gheny country long before the end of the eighteenth century.

Upon such a subject as the meaning of Ohio, one might easily

hold these men to be final authorities. John Heckewelder af-

firms that Oyo never could have been correctly translated

'beautiful'; Zeisberger adds that in the Onondago dialect of

the Iroquois tongue there was a word oyoneri which meant

'beautiful' but only in the adverbial sense--something that

was done 'beautifully', or, as we say, done 'well'. Mr. Hecke-

welder, knowing that it was commonly understood that the

108 Ohio Arch

108        Ohio Arch. and Hist. Society Publications.


French had translated Oyo when they gave the name of La

Belle Riviere to the Ohio, took occasion to study the matter

carefully. He found that in the Miami language O hui or

.Ohi, as prefixes, meant 'very'; for instance, Ohiopeck meant

'very  white';  Ohiopeekhanne  meant 'the  white foaming

river.' The Ohio River [he writes], being in many places

wide and deep and so gentle that for many miles, in some

places, no current is perceivable, the least wind blowing up

the river covers the surface with what the people of that coun-

try call 'white caps'; and I have myself witnessed that for

days together, this has been the case, caused by southwesterly

winds (which, by the way, are the prevailing winds in that

country), so that we, navigating the canoes, durst not venture

to proceed, as these white caps would have filled and sunk our

canoes in an instant. Now, in such cases, when the river

could not be navigated with canoes, nor even crossed with

this kind of craft--when the whole surface of the water

presented white foaming swells, the Indians would, as the

case was at times, say, 'juh Ohiopiechan, Ohio peek, Ohio

peekhanne'; and when they supposed the water very deep they

would say 'Kitschi, Ohiopeekhanne,' which means, 'verily this

is a deep white river.'

"For one, I like the interpretation of 'Ohio' as given by

those old missionaries--the 'River of Many White Caps.'

True, there is a splendid, sweeping beauty in the Ohio, but

throughout a large portion of its course the land lies low on

either bank, and those who have feasted their eyes on the

picturesque Hudson, or on the dashing beauty of the Sagueny,

have been heard to call in question the judgment of the French

who named the Ohio Belle Riviere. But it must be remem-

bered that the French first saw the upper waters of the Ohio,

which we now know as the glittering Allegheny. La Belle

Riviere included the Ohio and the Allegheny; its was not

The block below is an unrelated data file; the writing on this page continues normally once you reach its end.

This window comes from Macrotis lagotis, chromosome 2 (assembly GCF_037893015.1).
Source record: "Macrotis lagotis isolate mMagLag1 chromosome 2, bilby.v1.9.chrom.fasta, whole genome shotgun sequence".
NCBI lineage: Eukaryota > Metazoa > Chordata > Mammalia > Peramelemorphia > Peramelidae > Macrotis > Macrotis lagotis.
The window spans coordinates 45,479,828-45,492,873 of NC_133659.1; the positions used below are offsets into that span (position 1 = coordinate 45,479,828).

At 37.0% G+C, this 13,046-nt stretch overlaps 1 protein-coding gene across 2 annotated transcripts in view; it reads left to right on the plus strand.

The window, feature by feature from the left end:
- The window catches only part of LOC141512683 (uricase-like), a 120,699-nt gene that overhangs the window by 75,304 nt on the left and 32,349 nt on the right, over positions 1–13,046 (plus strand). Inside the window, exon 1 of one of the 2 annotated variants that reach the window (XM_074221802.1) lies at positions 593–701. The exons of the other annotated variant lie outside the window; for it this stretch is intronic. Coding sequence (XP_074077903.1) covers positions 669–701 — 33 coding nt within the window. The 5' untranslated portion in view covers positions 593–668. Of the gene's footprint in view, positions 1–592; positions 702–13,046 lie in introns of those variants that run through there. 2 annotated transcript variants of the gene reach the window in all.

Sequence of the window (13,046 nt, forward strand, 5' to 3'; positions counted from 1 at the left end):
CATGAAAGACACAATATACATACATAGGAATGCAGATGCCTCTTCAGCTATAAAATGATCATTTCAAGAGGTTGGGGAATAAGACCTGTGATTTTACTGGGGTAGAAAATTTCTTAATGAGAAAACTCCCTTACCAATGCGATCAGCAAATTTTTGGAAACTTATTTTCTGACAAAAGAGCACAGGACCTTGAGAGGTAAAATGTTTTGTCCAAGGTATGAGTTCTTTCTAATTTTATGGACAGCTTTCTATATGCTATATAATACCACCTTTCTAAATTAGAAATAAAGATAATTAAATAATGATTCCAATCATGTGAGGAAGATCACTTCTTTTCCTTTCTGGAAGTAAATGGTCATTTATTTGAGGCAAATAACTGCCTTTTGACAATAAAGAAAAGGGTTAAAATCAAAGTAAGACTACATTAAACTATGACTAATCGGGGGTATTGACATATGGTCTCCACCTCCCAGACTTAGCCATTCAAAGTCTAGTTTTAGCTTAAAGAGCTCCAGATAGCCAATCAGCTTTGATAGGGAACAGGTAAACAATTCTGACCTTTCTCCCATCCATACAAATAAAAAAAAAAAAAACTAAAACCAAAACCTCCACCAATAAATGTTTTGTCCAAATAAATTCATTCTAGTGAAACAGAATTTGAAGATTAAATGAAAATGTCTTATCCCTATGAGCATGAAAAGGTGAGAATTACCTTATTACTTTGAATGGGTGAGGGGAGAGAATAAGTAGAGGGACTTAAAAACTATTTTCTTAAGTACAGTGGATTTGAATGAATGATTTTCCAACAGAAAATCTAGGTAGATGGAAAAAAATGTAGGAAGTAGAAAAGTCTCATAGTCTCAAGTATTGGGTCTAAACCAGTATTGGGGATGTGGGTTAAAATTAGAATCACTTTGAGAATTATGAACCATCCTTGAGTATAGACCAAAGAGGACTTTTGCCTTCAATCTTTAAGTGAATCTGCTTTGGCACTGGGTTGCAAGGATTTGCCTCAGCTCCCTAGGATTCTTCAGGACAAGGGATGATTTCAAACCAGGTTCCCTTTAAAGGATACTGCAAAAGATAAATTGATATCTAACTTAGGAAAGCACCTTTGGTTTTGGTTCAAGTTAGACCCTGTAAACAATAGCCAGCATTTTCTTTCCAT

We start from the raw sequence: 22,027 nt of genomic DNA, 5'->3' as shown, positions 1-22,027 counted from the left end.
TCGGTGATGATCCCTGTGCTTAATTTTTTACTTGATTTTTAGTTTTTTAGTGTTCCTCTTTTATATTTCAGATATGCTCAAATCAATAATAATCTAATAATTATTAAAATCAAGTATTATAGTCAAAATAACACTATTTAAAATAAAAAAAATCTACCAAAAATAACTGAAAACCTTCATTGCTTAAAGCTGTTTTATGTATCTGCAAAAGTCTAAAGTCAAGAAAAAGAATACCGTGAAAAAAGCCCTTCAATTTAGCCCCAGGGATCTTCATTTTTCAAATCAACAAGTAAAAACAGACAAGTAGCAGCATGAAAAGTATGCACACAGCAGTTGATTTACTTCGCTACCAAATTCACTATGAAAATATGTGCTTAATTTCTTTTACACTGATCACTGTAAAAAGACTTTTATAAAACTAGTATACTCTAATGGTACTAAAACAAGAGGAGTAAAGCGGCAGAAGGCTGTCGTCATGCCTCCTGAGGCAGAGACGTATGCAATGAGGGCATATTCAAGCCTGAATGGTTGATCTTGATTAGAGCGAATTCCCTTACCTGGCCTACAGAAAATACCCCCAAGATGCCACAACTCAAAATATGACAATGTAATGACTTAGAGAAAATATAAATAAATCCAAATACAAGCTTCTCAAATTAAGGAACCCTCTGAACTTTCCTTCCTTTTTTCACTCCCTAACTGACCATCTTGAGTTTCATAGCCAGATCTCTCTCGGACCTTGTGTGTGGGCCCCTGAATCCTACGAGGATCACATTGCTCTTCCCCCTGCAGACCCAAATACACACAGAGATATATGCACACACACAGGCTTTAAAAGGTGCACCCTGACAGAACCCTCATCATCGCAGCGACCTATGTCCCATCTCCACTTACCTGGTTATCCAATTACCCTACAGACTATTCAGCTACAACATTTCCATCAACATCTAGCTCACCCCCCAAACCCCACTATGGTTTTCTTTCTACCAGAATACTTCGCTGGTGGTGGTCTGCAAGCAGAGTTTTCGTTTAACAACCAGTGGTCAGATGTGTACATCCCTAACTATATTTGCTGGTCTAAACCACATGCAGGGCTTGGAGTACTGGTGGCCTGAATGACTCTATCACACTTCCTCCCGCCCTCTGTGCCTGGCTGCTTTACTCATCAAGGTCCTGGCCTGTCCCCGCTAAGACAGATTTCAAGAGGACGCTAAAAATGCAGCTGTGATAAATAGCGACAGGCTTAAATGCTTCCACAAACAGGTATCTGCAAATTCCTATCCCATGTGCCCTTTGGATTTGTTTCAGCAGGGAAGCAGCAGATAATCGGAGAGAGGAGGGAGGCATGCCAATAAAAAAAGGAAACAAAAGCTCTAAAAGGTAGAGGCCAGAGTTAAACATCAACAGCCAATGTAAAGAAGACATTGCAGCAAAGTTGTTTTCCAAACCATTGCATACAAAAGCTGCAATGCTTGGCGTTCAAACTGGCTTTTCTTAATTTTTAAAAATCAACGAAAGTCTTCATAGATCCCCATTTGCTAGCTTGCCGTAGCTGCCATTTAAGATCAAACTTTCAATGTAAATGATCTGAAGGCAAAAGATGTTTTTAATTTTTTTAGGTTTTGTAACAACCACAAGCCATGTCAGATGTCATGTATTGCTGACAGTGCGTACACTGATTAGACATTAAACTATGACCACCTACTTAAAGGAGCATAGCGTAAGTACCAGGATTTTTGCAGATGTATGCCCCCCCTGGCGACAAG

until the English had reached the Ohio, about the middle of

the eighteenth century, that it came to be said that the Alle-

gheny and Monongahela formed the Ohio, at Pittsburgh. To

one acquainted with the roaring Allegheny, dancing down

through the New York and Pennsylvania hills, and who can

see how clear the waters ran in the dense green of the an-

cient forest-to such a one it is not difficult to see why the

French called it La Belle Rivier."


Mr. Hulbert then unfolds the history of the river from its earliest

discovery to the present time; the more memorable voyages on its

waters; the spectacular expedition of Celoron de Bienville (1749) in


Editorialana.                       109


which that romantic chevalier with his detachment of two hundred

French officers and Canadian soldiers, sixty Iroquois and Abenake In-

dians in a flotilla of twenty birchbark canoes embarked from Montreal

and pushing up the St. Lawrence to the waters of Lake Erie, ascended

the Chautauqua creek, crossed the lake and swung into the Allegheny

and finally into the Ohio. It reads like a fairy tale, this voyage down

the Ohio, the ceremonious burying at the mouth of debouching rivers

of leaden plates, claiming the territory for France; the ascent of the

Great Miami and the return by the Maumee and the Great Lakes to


In 1770 came the journey down the Ohio of George Washington

prospecting for land pre-emptions and who "has left the clearest picture

of the Ohio of pre-Revolutionary day, as the result of his trip."  It

was on this trip that Washington at least twice stood upon the terri-

tory now included in the boundaries of the Buckeye State.

The Fall of 1774 was memorable on the Ohio because of Dunmore's

War. The Earl of Dunmore, royal governor of Virginia took up arms

against the Indians of the trans-Ohio country.  His army numbered

three thousand, divided into two divisions of fifteen hundred each; one

division under General Andrew Lewis proceeded down the Great Ka-

nawha to its mouth (Point Pleasant) where it encountered the crafty

and brilliant Shawnee leader Cornstalk at the head of fifteen hundred